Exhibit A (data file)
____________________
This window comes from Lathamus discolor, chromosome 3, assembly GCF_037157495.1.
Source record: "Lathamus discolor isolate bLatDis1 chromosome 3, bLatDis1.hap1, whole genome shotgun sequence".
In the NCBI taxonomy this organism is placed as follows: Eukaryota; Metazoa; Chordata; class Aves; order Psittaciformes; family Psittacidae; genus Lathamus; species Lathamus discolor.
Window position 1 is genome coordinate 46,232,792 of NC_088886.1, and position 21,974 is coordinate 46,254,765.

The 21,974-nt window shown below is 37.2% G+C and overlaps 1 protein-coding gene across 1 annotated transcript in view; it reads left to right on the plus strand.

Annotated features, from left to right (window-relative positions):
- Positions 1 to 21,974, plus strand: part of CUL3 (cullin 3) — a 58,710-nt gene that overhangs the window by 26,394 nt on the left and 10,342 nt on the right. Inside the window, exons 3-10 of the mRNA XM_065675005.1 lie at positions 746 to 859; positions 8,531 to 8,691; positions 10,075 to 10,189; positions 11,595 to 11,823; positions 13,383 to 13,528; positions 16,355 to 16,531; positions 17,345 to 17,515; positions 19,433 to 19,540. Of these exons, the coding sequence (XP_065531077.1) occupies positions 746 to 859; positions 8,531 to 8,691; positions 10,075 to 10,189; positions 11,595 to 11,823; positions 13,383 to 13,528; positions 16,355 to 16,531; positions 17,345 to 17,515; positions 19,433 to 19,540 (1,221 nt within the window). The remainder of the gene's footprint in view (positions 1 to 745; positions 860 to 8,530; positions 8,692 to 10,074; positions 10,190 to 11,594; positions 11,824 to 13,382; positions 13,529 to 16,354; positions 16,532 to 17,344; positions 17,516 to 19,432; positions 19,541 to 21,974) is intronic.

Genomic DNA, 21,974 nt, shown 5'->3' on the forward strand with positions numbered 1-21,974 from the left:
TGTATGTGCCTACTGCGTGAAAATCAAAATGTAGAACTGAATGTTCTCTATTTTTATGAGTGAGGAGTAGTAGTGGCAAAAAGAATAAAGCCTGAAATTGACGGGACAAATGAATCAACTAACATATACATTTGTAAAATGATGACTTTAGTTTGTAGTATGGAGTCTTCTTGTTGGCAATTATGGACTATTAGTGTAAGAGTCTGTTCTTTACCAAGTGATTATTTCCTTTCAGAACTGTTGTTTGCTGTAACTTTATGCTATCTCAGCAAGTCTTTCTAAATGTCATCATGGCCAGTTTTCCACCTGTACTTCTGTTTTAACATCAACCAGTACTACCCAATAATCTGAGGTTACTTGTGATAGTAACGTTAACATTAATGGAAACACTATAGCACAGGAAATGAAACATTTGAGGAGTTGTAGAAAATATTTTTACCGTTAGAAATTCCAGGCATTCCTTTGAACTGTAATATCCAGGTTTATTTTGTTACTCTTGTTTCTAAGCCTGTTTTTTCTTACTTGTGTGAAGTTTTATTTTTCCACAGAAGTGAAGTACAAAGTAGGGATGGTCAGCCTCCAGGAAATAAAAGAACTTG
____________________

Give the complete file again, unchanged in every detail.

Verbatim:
This window comes from Lathamus discolor, chromosome 3, assembly GCF_037157495.1.
Source record: "Lathamus discolor isolate bLatDis1 chromosome 3, bLatDis1.hap1, whole genome shotgun sequence".
In the NCBI taxonomy this organism is placed as follows: Eukaryota; Metazoa; Chordata; class Aves; order Psittaciformes; family Psittacidae; genus Lathamus; species Lathamus discolor.
Window position 1 is genome coordinate 46,232,792 of NC_088886.1, and position 21,974 is coordinate 46,254,765.

The 21,974-nt window shown below is 37.2% G+C and overlaps 1 protein-coding gene across 1 annotated transcript in view; it reads left to right on the plus strand.

Annotated features, from left to right (window-relative positions):
- Positions 1 to 21,974, plus strand: part of CUL3 (cullin 3) — a 58,710-nt gene that overhangs the window by 26,394 nt on the left and 10,342 nt on the right. Inside the window, exons 3-10 of the mRNA XM_065675005.1 lie at positions 746 to 859; positions 8,531 to 8,691; positions 10,075 to 10,189; positions 11,595 to 11,823; positions 13,383 to 13,528; positions 16,355 to 16,531; positions 17,345 to 17,515; positions 19,433 to 19,540. Of these exons, the coding sequence (XP_065531077.1) occupies positions 746 to 859; positions 8,531 to 8,691; positions 10,075 to 10,189; positions 11,595 to 11,823; positions 13,383 to 13,528; positions 16,355 to 16,531; positions 17,345 to 17,515; positions 19,433 to 19,540 (1,221 nt within the window). The remainder of the gene's footprint in view (positions 1 to 745; positions 860 to 8,530; positions 8,692 to 10,074; positions 10,190 to 11,594; positions 11,824 to 13,382; positions 13,529 to 16,354; positions 16,532 to 17,344; positions 17,516 to 19,432; positions 19,541 to 21,974) is intronic.

Genomic DNA, 21,974 nt, shown 5'->3' on the forward strand with positions numbered 1-21,974 from the left:
TGTATGTGCCTACTGCGTGAAAATCAAAATGTAGAACTGAATGTTCTCTATTTTTATGAGTGAGGAGTAGTAGTGGCAAAAAGAATAAAGCCTGAAATTGACGGGACAAATGAATCAACTAACATATACATTTGTAAAATGATGACTTTAGTTTGTAGTATGGAGTCTTCTTGTTGGCAATTATGGACTATTAGTGTAAGAGTCTGTTCTTTACCAAGTGATTATTTCCTTTCAGAACTGTTGTTTGCTGTAACTTTATGCTATCTCAGCAAGTCTTTCTAAATGTCATCATGGCCAGTTTTCCACCTGTACTTCTGTTTTAACATCAACCAGTACTACCCAATAATCTGAGGTTACTTGTGATAGTAACGTTAACATTAATGGAAACACTATAGCACAGGAAATGAAACATTTGAGGAGTTGTAGAAAATATTTTTACCGTTAGAAATTCCAGGCATTCCTTTGAACTGTAATATCCAGGTTTATTTTGTTACTCTTGTTTCTAAGCCTGTTTTTTCTTACTTGTGTGAAGTTTTATTTTTCCACAGAAGTGAAGTACAAAGTAGGGATGGTCAGCCTCCAGGAAATAAAAGAACTTG